ADP revenue includes full HCM services besides payroll.
Notice something here? ADP moves a lot of money than Paypal, but makes less revenue on money movement (less the revenue from other HCM services). It has a smaller market cap too. Why? Well, ADP is in the business of solution shop and value add process while Paypal is a facilitated network. Continue reading →
MapReduce provides a scatter-gather parallel computing model, which is very limited. Dryad, a research project at Microsoft Research, attempted to support a more general purpose runtime for parallel data processing. A Dryad job is a directed acyclic graph (DAG) where each vertex is a program and edges represent data channels (files, TCP pipes, or shared-memory FIFOs). Continue reading →
I have been developing a comprehensive machine learning library of advanced algorithms, called SMILE (Statistical Machine Intelligence and Learning Engine), for several years with my spare time. Today I am very pleased to announce that SMILE is now available on GitHub under Apache 2.0 license. SMILE is self contained and requires only the standard Java library. With advanced data structures and learning algorithms, SMILE achieves the state of the art of performance.
Classification: Support Vector Machines, Decision Trees, AdaBoost, Gradient Boosting, Random Forest, Logistic Regression, Neural Networks, RBF Networks, Maximum Entropy Classifier, KNN, Naïve Bayesian, Fisher/Linear/Quadratic/Regularized Discriminant Analysis.
Regression: Support Vector Regression, Gaussian Process, Regression Trees, Gradient Boosting, Random Forest, RBF Networks, OLS, LASSO, Ridge Regression.
Feature Selection: Genetic Algorithm based Feature Selection, Ensemble Learning based Feature Selection, Signal Noise ratio, Sum Squares ratio.
SMILE is well documented and you can browse the javadoc for more information.
SMILE also has a Swing-based data visualization library SmilePlot, which provides scatter plot, line plot, staircase plot, bar plot, box plot, histogram, 3D histogram, dendrogram, heatmap, hexmap, qq plot, contour plot, surface, and wireframe. The class PlotCanvas provides builtin functions such as zoom in/out, export, print, customization, etc.
SmilePlot requires SwingX library for JXTable. But if your environment cannot use SwingX, it is easy to remove this dependency by using JTable.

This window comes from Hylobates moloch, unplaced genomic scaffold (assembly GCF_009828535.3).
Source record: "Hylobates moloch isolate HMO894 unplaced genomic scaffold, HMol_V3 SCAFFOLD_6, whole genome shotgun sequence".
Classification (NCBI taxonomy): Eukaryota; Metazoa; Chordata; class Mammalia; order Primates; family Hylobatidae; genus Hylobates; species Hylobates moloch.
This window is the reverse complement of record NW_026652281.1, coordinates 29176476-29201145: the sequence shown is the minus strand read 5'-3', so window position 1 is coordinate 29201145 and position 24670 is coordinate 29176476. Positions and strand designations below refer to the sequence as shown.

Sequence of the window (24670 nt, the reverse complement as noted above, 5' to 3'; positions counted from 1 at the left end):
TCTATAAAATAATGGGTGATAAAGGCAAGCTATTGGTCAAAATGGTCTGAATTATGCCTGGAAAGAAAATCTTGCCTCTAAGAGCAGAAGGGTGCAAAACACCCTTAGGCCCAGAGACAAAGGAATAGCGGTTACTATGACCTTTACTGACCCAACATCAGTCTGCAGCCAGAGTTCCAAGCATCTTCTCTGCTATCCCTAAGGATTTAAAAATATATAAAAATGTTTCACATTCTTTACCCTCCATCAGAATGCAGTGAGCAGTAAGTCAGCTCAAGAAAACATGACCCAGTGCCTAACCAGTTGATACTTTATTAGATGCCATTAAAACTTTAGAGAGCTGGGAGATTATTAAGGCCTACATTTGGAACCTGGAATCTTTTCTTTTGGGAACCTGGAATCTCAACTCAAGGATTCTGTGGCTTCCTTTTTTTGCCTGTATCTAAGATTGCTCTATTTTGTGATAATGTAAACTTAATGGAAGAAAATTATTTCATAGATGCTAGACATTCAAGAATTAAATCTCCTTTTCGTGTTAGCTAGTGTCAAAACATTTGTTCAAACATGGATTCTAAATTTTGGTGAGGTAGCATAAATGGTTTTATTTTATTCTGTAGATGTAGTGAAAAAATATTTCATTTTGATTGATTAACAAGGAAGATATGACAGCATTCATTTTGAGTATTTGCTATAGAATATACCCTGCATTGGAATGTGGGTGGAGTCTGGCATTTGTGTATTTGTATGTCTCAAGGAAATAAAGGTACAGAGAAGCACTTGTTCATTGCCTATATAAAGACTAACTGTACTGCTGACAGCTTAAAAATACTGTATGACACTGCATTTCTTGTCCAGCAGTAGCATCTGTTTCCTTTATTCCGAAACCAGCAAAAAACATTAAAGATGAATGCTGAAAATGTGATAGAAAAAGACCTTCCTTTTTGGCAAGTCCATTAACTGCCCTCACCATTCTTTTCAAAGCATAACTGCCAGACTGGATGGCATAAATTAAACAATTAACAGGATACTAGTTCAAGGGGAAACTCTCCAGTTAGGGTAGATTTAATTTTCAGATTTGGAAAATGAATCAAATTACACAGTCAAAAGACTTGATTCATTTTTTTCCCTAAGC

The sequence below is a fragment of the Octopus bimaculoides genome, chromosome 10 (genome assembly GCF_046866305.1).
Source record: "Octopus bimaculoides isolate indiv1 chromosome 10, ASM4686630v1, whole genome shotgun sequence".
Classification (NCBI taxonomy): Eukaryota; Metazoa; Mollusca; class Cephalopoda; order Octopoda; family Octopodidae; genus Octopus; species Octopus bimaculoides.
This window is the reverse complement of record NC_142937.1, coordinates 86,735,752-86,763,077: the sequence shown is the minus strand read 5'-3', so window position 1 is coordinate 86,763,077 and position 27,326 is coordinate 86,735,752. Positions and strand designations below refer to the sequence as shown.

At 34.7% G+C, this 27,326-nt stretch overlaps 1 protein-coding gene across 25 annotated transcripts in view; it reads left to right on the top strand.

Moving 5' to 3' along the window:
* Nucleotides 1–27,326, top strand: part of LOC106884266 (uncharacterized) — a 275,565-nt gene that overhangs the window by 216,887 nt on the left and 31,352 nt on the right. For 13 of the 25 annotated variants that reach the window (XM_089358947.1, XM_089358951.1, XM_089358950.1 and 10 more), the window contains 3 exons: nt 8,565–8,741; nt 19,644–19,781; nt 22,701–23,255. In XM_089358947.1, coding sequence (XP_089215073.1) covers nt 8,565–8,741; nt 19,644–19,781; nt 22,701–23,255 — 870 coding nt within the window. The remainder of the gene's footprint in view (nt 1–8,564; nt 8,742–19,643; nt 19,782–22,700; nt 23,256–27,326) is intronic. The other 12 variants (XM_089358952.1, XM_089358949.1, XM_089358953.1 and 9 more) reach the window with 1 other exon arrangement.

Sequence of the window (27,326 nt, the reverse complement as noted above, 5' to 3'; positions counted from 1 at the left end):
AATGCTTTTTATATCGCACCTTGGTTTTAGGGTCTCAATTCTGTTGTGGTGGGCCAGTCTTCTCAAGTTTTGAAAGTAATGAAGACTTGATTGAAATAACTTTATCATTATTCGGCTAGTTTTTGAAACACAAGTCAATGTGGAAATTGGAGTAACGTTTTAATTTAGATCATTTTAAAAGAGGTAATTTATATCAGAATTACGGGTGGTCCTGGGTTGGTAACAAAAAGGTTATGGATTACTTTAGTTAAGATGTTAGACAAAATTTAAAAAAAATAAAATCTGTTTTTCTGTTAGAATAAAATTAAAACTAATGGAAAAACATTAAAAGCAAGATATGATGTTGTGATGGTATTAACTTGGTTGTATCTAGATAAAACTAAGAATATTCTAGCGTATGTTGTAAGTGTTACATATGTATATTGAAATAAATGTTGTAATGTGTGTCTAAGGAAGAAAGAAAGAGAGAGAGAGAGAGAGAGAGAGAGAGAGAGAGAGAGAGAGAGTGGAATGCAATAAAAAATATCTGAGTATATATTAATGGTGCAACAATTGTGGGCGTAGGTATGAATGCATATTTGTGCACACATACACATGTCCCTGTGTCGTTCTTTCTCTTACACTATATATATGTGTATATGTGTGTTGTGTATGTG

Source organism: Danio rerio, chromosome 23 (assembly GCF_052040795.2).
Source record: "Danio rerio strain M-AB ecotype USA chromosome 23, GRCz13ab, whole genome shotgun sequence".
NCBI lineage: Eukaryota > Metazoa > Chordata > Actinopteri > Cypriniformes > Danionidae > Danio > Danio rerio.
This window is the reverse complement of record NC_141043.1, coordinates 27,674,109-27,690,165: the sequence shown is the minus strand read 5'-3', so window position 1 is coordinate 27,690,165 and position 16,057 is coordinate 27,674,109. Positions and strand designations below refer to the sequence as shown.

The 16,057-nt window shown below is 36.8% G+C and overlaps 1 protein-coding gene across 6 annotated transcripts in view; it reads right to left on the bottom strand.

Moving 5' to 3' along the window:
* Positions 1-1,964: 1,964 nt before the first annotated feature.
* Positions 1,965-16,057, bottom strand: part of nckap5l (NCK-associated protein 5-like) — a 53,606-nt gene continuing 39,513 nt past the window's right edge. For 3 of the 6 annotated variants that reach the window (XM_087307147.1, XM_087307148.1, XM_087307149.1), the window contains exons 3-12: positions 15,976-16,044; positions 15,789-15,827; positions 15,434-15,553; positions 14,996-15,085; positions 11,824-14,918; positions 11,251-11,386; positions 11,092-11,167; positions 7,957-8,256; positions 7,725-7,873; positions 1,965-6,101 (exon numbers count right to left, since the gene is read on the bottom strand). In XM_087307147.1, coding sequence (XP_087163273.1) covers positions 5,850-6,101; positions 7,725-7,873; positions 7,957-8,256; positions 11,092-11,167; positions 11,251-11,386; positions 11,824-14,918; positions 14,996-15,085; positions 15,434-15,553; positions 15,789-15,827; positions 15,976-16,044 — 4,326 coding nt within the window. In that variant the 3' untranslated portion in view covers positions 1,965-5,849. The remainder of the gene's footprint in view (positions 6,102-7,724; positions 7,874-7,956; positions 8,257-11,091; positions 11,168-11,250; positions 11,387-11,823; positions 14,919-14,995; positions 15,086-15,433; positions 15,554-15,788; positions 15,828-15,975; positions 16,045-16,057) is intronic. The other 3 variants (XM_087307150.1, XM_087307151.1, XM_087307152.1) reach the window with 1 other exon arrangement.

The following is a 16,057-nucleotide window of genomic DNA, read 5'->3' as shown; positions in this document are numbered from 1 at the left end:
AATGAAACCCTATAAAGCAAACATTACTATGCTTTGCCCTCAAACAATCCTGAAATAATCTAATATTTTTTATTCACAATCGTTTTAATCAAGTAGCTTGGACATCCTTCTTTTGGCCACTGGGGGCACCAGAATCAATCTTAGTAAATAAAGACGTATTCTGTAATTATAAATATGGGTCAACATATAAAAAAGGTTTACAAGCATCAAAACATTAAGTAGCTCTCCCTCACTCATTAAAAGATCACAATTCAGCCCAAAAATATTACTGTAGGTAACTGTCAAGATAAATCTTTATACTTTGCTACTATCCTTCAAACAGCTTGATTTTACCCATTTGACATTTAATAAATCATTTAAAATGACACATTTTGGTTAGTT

We have reviewed Apache Hive and Cloudera Impala, which are great for ad hoc analysis of big data. Today, Facebook’s Hive data warehouse holds 300 PB data with an incoming daily rate of about 600 TB! It is amazing but it does’t mean that most analytics is on that scale (even for Facebook). In fact, queries usually focus on a particular subset or time window and touch only a small number of columns of tables. Continue reading →
In previous post, we discussed Apache Hive, which first brought SQL to Hadoop. There are actually several SQL on Hadoop solutions competing with Hive head-to-head. Today, we will look into Google BigQuery, Cloudera Impala and Apache Drill, which all have a root to Google Dremel that was designed for interactive analysis of web-scale datasets. In a nutshell, they are native massively parallel processing query engine on read-only data. Continue reading →
In previous post, we discussed Apache Pig that provides a data flow DSL Pig Latin to ease the MapReduce programming. Although many statements in Pig Latin look just like SQL clauses, it is a procedural programming language. Today we will discuss Apache Hive that first brought SQL to Hadoop. Similar to Pig, Hive translates its own dialect of SQL (HiveQL) queries to a directed acyclic graph of MapReduce (or Tez since 0.13) jobs. However, the difference between Pig and Hive is not only procedural vs declarative. Pig is a relatively thin layer on top of MapReduce for offline analytics. But Hive is towards a data warehouse. With the recent stinger initiative, Hive is closer to interactive analytics by 100x performance improvement. Continue reading →
MapReduce is a good tool for offline, ad-hoc analytics, which often involves multiple successive jobs. A single MapReduce job essentially performs a group-by aggregation in a massively parallel way. However, its programming model is very low level. Custom code has to be written for even simple operations like projection and filtering. It is even more tedious and verbose to implement common relational operators such as join. Several efforts have been devoted to simplify the development of MapReduce programs by providing high level DSLs that can be translated to native MapReduce code. Different from many other projects that bring SQL to Hadoop, Pig is special in that it provides a procedural (data flow) programming language Pig Latin as it was designed for experienced programmers. Continue reading →
In the previous post, we discussed MapReduce. Although it is great for large scale data processing, it is not friendly for iterative algorithms or interactive analytics because the data have to be repeatedly loaded for each iteration or be materialized and replicated on the distributed file system between successive jobs. Apache Spark is designed to solve this problem in means of in-memory computing. The overall framework and parallel computing model of Spark is similar to MapReduce but with an important innovation, reliant distributed dataset (RDD). Continue reading →